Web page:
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Crew escapes, barges break free as Mississippi River towboat sinks

Sep 29, 2017 11:50 AM
Eric Haney struck a dike, then grounded and sank in the Upper Mississippi near Cairo, Ill., on July 8. Minor sheening was reported after an unknown amount of fuel escaped through the towboat’s vents.

Courtesy Jeff L. Yates, Towboatphotography.com

Eric Haney struck a dike, then grounded and sank in the Upper Mississippi near Cairo, Ill., on July 8. Minor sheening was reported after an unknown amount of fuel escaped through the towboat’s vents.

Nine crewmembers escaped from a towboat after it grounded in the Mississippi River near Cairo, Ill., and partially sank along the riverbank.

The 5,000-hp Eric Haney was pushing upriver with 15 empty hopper barges when it struck a dike on the right descending bank at about midnight on July 8 at mile marker 9.7. Its engine room flooded and crew escaped first to a barge, then to the American Commercial Barge Line towboat Safety Guide, which responded from Cairo.

The Coast Guard is investigating the accident but has not determined the cause. “The vessel did strike a dike and that is what caused the vessel to sink,” Coast Guard spokeswoman Alicia Preston said of Eric Haney. “What is under investigation is why it hit that.”

Eric Haney departed from ACBL’s Cairo barge fleeting area not long before the accident. The company heard the crew’s distress calls over radio and sent three towboats, Safety Guide, Mark Glaab and Dale Robbins, according to Mark Glaab, ACBL’s Cairo facility manager.

Eric Haney was still afloat roughly 80 feet from the bank when Safety Guide reached it after the accident. Glaab said the barge tow was keeping the stricken vessel afloat. Shortly after the rescue, the rigging broke and the towboat sank to the river bottom, leaving only the wheelhouse above water.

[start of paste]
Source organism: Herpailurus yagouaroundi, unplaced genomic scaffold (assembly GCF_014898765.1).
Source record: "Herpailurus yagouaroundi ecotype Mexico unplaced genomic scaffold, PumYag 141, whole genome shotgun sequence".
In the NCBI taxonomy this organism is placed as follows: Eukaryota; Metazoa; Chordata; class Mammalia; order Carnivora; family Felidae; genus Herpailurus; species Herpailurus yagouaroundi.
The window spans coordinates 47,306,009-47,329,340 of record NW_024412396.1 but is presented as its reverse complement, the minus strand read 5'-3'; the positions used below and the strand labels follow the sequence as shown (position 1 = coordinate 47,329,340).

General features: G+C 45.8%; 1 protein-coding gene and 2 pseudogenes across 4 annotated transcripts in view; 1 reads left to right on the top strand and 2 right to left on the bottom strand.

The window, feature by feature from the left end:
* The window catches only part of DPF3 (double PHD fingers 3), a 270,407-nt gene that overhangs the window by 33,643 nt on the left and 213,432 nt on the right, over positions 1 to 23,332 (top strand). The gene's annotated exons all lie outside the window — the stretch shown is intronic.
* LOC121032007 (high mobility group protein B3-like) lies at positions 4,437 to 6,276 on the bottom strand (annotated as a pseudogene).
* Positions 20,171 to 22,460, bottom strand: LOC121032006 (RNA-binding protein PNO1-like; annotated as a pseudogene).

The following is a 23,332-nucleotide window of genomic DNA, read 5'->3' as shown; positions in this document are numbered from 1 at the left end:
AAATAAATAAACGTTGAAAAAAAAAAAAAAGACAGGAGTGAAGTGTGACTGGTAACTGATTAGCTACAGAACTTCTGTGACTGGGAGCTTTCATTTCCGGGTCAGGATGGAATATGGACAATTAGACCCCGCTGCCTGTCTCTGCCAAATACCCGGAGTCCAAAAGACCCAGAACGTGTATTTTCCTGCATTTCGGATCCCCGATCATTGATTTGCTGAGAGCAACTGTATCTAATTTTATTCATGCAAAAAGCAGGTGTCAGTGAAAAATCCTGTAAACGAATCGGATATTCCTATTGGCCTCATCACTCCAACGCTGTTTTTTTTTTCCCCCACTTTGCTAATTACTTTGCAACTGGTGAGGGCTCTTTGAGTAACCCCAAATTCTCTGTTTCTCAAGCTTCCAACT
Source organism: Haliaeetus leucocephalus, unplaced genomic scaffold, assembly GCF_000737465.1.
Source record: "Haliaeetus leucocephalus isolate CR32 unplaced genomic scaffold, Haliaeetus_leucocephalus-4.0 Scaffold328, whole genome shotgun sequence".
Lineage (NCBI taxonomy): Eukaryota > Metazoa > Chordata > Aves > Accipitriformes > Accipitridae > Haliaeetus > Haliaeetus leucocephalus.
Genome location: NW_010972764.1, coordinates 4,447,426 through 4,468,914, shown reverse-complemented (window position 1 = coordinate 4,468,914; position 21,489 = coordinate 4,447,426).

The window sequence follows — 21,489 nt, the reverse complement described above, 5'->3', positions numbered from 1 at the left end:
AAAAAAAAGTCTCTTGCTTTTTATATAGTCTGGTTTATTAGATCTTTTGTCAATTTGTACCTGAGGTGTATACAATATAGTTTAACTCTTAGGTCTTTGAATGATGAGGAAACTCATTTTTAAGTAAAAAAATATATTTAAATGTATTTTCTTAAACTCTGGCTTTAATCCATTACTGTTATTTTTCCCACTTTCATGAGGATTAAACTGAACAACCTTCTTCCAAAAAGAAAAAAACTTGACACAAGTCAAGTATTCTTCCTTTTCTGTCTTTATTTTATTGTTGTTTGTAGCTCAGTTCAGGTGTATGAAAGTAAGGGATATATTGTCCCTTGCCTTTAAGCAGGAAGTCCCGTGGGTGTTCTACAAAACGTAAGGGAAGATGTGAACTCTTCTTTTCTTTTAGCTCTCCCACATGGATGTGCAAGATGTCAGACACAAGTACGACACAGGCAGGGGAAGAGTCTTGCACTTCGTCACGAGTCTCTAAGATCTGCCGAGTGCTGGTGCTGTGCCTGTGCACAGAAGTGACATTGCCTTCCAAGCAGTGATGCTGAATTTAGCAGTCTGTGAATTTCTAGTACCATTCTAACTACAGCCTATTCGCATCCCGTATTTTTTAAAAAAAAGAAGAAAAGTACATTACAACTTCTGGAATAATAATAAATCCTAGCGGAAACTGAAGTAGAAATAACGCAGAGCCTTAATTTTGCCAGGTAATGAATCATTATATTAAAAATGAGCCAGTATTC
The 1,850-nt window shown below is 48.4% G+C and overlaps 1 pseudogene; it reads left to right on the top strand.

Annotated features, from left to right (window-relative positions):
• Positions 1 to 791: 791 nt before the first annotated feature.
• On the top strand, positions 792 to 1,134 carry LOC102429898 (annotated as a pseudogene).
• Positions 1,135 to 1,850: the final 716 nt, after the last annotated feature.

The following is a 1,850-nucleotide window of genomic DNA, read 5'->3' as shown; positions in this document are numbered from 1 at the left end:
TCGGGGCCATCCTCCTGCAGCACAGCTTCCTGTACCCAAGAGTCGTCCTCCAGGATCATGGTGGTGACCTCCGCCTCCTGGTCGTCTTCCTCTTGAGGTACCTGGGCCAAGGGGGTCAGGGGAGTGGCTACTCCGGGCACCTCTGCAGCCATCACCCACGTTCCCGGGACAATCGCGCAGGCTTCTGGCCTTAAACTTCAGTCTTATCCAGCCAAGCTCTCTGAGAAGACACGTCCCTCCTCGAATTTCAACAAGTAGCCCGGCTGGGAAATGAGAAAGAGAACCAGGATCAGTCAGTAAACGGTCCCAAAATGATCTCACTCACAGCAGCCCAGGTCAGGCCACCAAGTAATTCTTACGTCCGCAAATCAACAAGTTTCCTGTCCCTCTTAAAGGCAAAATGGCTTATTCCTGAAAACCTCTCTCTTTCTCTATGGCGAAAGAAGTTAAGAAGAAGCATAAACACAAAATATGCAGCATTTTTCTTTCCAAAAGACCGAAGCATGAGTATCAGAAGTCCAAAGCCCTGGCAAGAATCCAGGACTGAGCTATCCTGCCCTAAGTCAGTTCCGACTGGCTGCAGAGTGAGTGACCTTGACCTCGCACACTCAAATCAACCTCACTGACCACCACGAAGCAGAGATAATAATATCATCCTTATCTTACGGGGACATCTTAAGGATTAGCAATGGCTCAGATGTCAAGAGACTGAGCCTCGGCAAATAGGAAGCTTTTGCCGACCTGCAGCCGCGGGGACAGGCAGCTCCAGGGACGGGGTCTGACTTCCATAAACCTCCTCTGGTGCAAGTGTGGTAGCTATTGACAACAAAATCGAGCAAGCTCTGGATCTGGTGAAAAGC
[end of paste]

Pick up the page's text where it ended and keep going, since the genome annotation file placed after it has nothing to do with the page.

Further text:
“When it broke, it went down fast,” Glaab said.

Dale Robbins and Mark Glaab retrieved the empty barges and brought them back to the Cairo fleeting area. Safety Guide brought Eric Haney’s crew back to a James Marine facility in Wickliffe, Ky., Glaab said.

Tennessee Valley Towing, a James Marine subsidiary based in Paducah, Ky., operates the 170-foot twin-screw vessel, which was built in 1966 and previously operated by ACBL and Ingram Barge Co. Tennessee Valley Towing did not respond to multiple requests for comment about the accident.

Eric Haney carried about 79,000 gallons of diesel and another 1,600 gallons of lube oil when it sank. After the accident, authorities established a unified command consisting of Tennessee Valley Towing, the Missouri Department of Natural Resources (DNR) and the Coast Guard, which dispatched an investigation team from nearby Paducah.

A team from the oil spill response firm SWS Environmental Services arrived on July 9. Crews determined the vessel was stable along the bank, the Missouri DNR said. The spill response team placed hard boom and sorbents around the vessel, and divers successfully plugged vents to prevent fuel from escaping.

“An unknown but small amount of diesel fuel was initially released through the vents, but approximately 400 feet of boom was able to contain roughly 90 percent of it,” said Brad Morgan of the Missouri DNR. “The remainder produced an intermittent, spotty sheen that was lost downstream. No other releases occurred, and the whole situation is considered stable.”

More than 110,000 gallons of fuel and oily-water mixture were removed from the vessel, the Coast Guard said.

Salvage crews raised Eric Haney on July 20, and another towboat pushed it to Wickliffe for temporary repairs in dry dock. Permanent repairs were expected to be conducted later in Paducah. Details on damage to Eric Haney were not available.

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